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The Wall Street Journal publishes, on its front page, a 17-year-old photo of Elena Kagan playing softball. She's at bat, but we don't see her swing. Is the Journal alluding? Is it innuendoing?
Politico's Ben Smith samples reaction to the Journal's choice of art. Much of it is skeptical. "The question from a journalistic perspective is whether it’s a descriptive representation of who she might be as a judge," says a former spokesperson for the Gay and Lesbian Alliance Against Defamation. "Have you ever seen a picture of Clarence Thomas bowling?"
This comment raises two questions. Why are there no photos of Clarence Thomas bowling? What's that about? What's he hiding?
The second question is more technical, and I'm asking it from a journalistic perspective. What sort of photo of Ms. Kagan would do the job as a descriptive representation of who she might be as a judge? How do you capture that? Does the photographer line up his camera and then say, "OK, do something judgelike?"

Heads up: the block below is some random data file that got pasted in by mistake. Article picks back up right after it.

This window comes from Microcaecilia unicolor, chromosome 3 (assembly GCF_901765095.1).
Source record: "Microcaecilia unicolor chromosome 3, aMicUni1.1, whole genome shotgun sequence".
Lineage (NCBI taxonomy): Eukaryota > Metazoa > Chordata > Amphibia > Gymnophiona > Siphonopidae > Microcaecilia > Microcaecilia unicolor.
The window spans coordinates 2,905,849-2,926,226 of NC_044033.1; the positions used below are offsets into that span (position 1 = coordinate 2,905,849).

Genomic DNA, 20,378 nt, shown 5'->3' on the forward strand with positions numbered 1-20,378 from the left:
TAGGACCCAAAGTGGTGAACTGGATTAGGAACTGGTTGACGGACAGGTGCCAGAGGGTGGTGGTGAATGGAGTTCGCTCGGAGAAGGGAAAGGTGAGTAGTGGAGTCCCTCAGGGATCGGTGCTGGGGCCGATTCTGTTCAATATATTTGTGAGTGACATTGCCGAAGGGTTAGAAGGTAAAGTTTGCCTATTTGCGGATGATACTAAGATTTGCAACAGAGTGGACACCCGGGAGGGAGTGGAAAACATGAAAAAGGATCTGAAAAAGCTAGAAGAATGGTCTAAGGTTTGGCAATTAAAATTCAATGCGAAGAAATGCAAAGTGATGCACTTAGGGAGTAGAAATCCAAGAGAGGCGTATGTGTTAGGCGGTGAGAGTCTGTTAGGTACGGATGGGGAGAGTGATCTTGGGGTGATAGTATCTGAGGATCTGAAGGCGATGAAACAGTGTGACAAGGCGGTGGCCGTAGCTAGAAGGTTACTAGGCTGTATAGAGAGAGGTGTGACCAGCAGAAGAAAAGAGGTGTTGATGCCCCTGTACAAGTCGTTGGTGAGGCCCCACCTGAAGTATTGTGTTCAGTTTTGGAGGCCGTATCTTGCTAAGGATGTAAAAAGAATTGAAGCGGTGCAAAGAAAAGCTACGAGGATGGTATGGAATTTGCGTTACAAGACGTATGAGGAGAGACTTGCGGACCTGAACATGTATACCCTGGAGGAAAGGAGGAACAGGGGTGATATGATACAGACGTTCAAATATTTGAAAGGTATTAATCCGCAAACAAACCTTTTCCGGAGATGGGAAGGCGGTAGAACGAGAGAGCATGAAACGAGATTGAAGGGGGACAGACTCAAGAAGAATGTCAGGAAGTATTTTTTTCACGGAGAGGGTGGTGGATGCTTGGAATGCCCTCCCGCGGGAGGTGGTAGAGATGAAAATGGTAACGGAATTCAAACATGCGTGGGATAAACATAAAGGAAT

The photograph chosen by the Journal does say this: "She will be the sort of judge who when she was younger liked to play softball." That's worth knowing. We don't know if Clarence Thomas is the sort of judge who when he was younger liked to bowl, and as a result we kind of doubt it.
If, beyond giving us this smidgen of information, the Journal was alluding or innuendoing instead of simply asking — well, who is simply asking?